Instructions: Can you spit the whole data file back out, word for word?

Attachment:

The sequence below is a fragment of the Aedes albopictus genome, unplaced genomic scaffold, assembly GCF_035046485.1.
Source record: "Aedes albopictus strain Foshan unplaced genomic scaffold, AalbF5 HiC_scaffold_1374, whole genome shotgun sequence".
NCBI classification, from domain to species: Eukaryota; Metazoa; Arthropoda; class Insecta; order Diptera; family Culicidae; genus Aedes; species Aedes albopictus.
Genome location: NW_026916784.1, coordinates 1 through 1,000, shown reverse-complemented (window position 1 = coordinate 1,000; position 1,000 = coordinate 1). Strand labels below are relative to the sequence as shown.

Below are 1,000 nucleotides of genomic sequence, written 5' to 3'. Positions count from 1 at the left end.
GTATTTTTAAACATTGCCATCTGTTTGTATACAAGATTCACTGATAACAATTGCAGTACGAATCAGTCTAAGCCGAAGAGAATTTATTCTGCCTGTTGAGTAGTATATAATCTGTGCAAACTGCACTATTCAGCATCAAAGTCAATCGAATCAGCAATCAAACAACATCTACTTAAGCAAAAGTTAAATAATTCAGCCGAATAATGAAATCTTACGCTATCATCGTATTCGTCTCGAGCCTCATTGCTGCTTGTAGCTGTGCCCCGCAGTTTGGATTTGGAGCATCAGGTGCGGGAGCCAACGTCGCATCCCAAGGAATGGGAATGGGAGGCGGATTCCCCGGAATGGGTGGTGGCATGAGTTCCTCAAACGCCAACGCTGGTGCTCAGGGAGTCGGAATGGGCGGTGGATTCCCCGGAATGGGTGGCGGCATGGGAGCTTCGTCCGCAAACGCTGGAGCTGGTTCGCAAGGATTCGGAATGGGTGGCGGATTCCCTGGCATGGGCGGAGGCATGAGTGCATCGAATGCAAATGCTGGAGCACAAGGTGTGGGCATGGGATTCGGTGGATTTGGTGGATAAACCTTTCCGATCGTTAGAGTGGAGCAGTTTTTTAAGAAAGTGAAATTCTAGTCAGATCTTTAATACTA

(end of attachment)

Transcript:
The sequence below is a fragment of the Aedes albopictus genome, unplaced genomic scaffold, assembly GCF_035046485.1.
Source record: "Aedes albopictus strain Foshan unplaced genomic scaffold, AalbF5 HiC_scaffold_1374, whole genome shotgun sequence".
NCBI classification, from domain to species: Eukaryota; Metazoa; Arthropoda; class Insecta; order Diptera; family Culicidae; genus Aedes; species Aedes albopictus.
Genome location: NW_026916784.1, coordinates 1 through 1,000, shown reverse-complemented (window position 1 = coordinate 1,000; position 1,000 = coordinate 1). Strand labels below are relative to the sequence as shown.

Below are 1,000 nucleotides of genomic sequence, written 5' to 3'. Positions count from 1 at the left end.
GTATTTTTAAACATTGCCATCTGTTTGTATACAAGATTCACTGATAACAATTGCAGTACGAATCAGTCTAAGCCGAAGAGAATTTATTCTGCCTGTTGAGTAGTATATAATCTGTGCAAACTGCACTATTCAGCATCAAAGTCAATCGAATCAGCAATCAAACAACATCTACTTAAGCAAAAGTTAAATAATTCAGCCGAATAATGAAATCTTACGCTATCATCGTATTCGTCTCGAGCCTCATTGCTGCTTGTAGCTGTGCCCCGCAGTTTGGATTTGGAGCATCAGGTGCGGGAGCCAACGTCGCATCCCAAGGAATGGGAATGGGAGGCGGATTCCCCGGAATGGGTGGTGGCATGAGTTCCTCAAACGCCAACGCTGGTGCTCAGGGAGTCGGAATGGGCGGTGGATTCCCCGGAATGGGTGGCGGCATGGGAGCTTCGTCCGCAAACGCTGGAGCTGGTTCGCAAGGATTCGGAATGGGTGGCGGATTCCCTGGCATGGGCGGAGGCATGAGTGCATCGAATGCAAATGCTGGAGCACAAGGTGTGGGCATGGGATTCGGTGGATTTGGTGGATAAACCTTTCCGATCGTTAGAGTGGAGCAGTTTTTTAAGAAAGTGAAATTCTAGTCAGATCTTTAATACTA